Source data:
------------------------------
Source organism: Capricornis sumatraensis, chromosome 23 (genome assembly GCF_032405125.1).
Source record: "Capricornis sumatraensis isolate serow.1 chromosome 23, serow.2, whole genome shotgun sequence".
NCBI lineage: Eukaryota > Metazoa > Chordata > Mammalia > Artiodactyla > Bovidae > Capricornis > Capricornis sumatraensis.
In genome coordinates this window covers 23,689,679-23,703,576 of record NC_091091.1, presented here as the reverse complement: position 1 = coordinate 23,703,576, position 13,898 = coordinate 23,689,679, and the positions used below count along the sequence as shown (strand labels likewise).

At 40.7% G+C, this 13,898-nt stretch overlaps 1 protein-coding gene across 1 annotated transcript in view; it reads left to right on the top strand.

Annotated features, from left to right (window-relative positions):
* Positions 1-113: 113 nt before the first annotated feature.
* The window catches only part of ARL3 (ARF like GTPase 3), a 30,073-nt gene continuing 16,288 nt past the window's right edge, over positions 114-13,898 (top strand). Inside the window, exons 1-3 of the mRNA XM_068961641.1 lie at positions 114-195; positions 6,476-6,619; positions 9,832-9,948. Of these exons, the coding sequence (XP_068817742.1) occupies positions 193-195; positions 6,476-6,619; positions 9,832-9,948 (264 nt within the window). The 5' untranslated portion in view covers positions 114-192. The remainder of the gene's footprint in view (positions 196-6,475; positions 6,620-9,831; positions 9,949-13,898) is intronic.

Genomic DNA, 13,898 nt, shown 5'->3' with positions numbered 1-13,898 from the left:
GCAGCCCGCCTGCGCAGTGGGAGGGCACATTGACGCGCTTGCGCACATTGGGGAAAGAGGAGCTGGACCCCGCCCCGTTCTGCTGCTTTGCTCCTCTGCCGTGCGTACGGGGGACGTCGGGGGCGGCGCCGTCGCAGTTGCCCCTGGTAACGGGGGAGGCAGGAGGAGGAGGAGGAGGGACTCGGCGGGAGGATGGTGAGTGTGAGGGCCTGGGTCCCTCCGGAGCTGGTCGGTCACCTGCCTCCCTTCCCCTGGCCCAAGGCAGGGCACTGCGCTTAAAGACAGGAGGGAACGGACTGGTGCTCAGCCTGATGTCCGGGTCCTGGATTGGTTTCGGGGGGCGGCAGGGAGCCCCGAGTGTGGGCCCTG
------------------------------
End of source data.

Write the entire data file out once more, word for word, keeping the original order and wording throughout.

Source organism: Capricornis sumatraensis, chromosome 23 (genome assembly GCF_032405125.1).
Source record: "Capricornis sumatraensis isolate serow.1 chromosome 23, serow.2, whole genome shotgun sequence".
NCBI lineage: Eukaryota > Metazoa > Chordata > Mammalia > Artiodactyla > Bovidae > Capricornis > Capricornis sumatraensis.
In genome coordinates this window covers 23,689,679-23,703,576 of record NC_091091.1, presented here as the reverse complement: position 1 = coordinate 23,703,576, position 13,898 = coordinate 23,689,679, and the positions used below count along the sequence as shown (strand labels likewise).

At 40.7% G+C, this 13,898-nt stretch overlaps 1 protein-coding gene across 1 annotated transcript in view; it reads left to right on the top strand.

Annotated features, from left to right (window-relative positions):
* Positions 1-113: 113 nt before the first annotated feature.
* The window catches only part of ARL3 (ARF like GTPase 3), a 30,073-nt gene continuing 16,288 nt past the window's right edge, over positions 114-13,898 (top strand). Inside the window, exons 1-3 of the mRNA XM_068961641.1 lie at positions 114-195; positions 6,476-6,619; positions 9,832-9,948. Of these exons, the coding sequence (XP_068817742.1) occupies positions 193-195; positions 6,476-6,619; positions 9,832-9,948 (264 nt within the window). The 5' untranslated portion in view covers positions 114-192. The remainder of the gene's footprint in view (positions 196-6,475; positions 6,620-9,831; positions 9,949-13,898) is intronic.

Genomic DNA, 13,898 nt, shown 5'->3' with positions numbered 1-13,898 from the left:
GCAGCCCGCCTGCGCAGTGGGAGGGCACATTGACGCGCTTGCGCACATTGGGGAAAGAGGAGCTGGACCCCGCCCCGTTCTGCTGCTTTGCTCCTCTGCCGTGCGTACGGGGGACGTCGGGGGCGGCGCCGTCGCAGTTGCCCCTGGTAACGGGGGAGGCAGGAGGAGGAGGAGGAGGGACTCGGCGGGAGGATGGTGAGTGTGAGGGCCTGGGTCCCTCCGGAGCTGGTCGGTCACCTGCCTCCCTTCCCCTGGCCCAAGGCAGGGCACTGCGCTTAAAGACAGGAGGGAACGGACTGGTGCTCAGCCTGATGTCCGGGTCCTGGATTGGTTTCGGGGGGCGGCAGGGAGCCCCGAGTGTGGGCCCTG